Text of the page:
Long before modern civilization came to the Pacific Northwest - a king sat high upon its throne. We know it today as Mount Rainier

Couple at Mt. Rainier

Mt. Rainier’s football field sized flat summit stands tall at 14,412 feet above sea-level.

Native cultures have referred to the mountain differently. 

The people of the Puyallup tribe have known the mountain as Tahoma or Tacoma since time immemorial. The word has multiple meanings, all with bioregional relevance. By definition, Tahoma can mean mother of waters or that frozen water both recognizing the glaciated peak as the significant source that it is. -Cascadiabioregion.org

Mt. Rainier is a constant companion for those living in the Puget Sound region. Locals are accustomed to saying “The Mountain is out” when seeing it.

We here in North Central Washington get an every now and then glimpse of this king -  near Moses Lake on I-90. From high atop Mission Ridge, or at the top of our local Wenatchee hiking trail “Twin Peaks”.  We can also glimpse this great icon - from HWY 97, driving the downslope from Manastash Ridge, between Yakima and Ellensburg. 

What if it erupts?

Geologists and Historians have documented a major eruption of Mt. Rainier every 500-700 years. The last major event for The Mountain occurred some 500 years ago. “The Electron Mudflow” sent debris and Lahars down the Puyallup River with sediment flowing as far down to Sumner, WA. Scientists cannot confirm if the mudflow was the result of an eruption. (USGS)

Various “Steam Explosions” were observed between the 1840s and the 1890s (USGS).

If we should get a major eruption of Rainier in our lifetime - chances are we’ll be okay here in Wenatchee. Depending on the direction of the wind, that day, we could see a sizable amount of ash falling anywhere from the Columbia Gorge, to Yakima (1980 all over again) - to us here in the Wenatchee Valley.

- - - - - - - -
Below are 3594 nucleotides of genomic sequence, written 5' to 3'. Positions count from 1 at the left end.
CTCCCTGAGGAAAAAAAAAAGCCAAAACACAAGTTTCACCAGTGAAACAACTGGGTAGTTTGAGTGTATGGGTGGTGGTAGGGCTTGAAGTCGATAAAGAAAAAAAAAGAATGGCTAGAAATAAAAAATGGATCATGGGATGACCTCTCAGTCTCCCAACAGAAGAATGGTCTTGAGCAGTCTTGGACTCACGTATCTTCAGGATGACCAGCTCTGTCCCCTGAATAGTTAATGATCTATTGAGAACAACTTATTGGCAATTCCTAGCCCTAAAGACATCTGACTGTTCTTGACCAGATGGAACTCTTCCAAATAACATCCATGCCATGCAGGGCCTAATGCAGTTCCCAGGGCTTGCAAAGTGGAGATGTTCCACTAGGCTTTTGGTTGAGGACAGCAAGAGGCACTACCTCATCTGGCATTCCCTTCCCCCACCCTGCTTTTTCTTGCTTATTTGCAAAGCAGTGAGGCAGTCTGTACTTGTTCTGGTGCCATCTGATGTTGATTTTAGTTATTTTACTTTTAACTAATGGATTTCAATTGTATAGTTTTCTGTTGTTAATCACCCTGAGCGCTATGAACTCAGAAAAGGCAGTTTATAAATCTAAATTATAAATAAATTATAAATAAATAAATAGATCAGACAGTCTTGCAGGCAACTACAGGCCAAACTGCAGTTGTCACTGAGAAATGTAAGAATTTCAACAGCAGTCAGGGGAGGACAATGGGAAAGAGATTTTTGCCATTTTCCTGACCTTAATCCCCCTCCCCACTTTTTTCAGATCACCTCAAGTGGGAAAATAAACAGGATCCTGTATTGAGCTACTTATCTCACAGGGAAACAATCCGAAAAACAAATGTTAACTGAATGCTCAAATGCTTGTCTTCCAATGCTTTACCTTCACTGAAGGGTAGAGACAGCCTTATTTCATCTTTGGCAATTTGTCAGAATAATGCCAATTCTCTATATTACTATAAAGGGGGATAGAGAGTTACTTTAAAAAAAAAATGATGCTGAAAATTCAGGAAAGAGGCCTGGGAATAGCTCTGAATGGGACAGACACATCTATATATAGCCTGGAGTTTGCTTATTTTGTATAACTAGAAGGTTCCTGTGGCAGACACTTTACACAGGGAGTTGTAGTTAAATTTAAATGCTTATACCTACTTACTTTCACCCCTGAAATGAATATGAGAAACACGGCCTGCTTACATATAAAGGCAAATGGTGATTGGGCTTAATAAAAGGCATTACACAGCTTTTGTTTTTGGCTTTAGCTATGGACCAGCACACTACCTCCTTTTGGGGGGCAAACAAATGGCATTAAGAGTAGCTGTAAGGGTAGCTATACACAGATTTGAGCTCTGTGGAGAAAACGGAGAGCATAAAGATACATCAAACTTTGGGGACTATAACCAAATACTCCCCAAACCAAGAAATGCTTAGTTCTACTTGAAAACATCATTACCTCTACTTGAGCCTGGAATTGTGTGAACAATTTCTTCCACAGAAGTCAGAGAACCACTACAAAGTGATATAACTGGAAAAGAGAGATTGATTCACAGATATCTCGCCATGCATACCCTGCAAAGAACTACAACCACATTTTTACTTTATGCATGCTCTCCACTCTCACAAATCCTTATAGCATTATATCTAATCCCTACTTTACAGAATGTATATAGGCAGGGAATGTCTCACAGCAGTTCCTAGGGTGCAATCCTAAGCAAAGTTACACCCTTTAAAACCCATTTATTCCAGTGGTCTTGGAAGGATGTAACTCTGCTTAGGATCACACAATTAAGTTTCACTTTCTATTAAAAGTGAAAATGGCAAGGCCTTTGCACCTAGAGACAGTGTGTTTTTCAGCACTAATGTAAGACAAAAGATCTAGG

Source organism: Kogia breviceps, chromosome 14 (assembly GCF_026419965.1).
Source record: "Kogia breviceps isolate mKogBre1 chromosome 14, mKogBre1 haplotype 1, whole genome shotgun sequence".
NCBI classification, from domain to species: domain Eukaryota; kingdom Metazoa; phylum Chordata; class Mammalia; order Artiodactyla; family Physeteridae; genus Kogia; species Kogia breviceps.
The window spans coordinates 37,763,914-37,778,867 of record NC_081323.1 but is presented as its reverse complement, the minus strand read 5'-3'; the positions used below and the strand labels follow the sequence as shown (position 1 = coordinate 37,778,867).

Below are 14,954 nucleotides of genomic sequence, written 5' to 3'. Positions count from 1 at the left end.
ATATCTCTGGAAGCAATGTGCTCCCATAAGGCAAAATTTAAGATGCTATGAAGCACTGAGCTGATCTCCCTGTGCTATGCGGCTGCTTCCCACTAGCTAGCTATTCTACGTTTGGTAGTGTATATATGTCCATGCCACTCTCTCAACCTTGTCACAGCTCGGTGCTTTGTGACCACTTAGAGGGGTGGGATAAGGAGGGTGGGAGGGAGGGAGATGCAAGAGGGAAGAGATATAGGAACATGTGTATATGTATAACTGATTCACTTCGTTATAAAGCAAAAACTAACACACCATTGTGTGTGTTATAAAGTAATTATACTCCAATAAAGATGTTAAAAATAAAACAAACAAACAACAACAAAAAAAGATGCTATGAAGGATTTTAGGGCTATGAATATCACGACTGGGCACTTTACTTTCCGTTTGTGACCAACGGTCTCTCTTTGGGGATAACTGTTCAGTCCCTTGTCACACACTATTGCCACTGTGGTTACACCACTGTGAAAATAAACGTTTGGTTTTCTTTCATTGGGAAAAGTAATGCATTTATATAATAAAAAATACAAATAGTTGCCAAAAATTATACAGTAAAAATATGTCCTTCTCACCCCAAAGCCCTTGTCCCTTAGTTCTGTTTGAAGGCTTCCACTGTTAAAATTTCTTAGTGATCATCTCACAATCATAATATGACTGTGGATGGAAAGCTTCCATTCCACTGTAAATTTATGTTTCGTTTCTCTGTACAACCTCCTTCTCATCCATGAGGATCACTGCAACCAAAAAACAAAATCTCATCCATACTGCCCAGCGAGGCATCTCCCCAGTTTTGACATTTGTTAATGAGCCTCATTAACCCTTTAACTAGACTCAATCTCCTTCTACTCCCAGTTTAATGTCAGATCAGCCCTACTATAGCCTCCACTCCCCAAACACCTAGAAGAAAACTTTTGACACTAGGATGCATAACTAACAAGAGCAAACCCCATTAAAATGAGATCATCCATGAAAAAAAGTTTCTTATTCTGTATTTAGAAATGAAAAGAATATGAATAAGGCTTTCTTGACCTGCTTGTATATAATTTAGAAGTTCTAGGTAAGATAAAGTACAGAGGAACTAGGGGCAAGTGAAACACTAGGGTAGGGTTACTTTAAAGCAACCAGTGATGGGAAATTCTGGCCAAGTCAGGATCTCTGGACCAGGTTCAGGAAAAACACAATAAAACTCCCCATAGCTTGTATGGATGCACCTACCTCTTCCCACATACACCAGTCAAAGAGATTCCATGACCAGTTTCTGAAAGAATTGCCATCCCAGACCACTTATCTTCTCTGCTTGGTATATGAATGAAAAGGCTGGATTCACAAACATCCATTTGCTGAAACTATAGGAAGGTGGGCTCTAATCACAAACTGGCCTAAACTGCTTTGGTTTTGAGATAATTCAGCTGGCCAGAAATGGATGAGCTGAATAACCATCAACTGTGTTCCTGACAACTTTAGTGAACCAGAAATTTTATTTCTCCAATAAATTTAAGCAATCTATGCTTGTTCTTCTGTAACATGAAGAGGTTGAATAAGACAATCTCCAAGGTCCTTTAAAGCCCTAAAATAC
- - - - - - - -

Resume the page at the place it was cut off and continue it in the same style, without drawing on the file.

Should we encounter significant ash fall - the Department of Natural Resources suggests: 

• Protect your Lungs. 

• Stay indoors

• Do not use transportation with gas combustion engines that will be damaged by the falling ash. 

• If you have to go outside, wear a respirator, put on long sleeve clothing - and cover all of your skin. 

More great tips, including - making sure no more than 4 inches of ash stacks up on your roof - can be found HERE from the DNR.

If you live closer - or find yourself vacationing close to Mt. Rainier during eruptions, be aware of pyroclastic blasts, lava and dangerous Lahar flow down rivers leading away from The Mountain.

The US Geological Survey provides a great map - graphically showing the areas prone to mud and lahar flows around a Mt. Rainier eruption.

USGS - Public/Open Source
USGS - Public/Open Source

Obvious tip: Evacuate if you are close by the volcanic eruption

A lesson learned from the Mt. St. Helens, 1980 eruption - Avoid and urgently escape any river, or low lying canyon or valley close by the mountain - You'll need to get away from Lahars.  Here is an example of the dangerous Lahar flows from a future eruption of Mt Rainier.

Source: ElimAgate on YouTube

Info source : USGS.gov and the Department of Natural Resources

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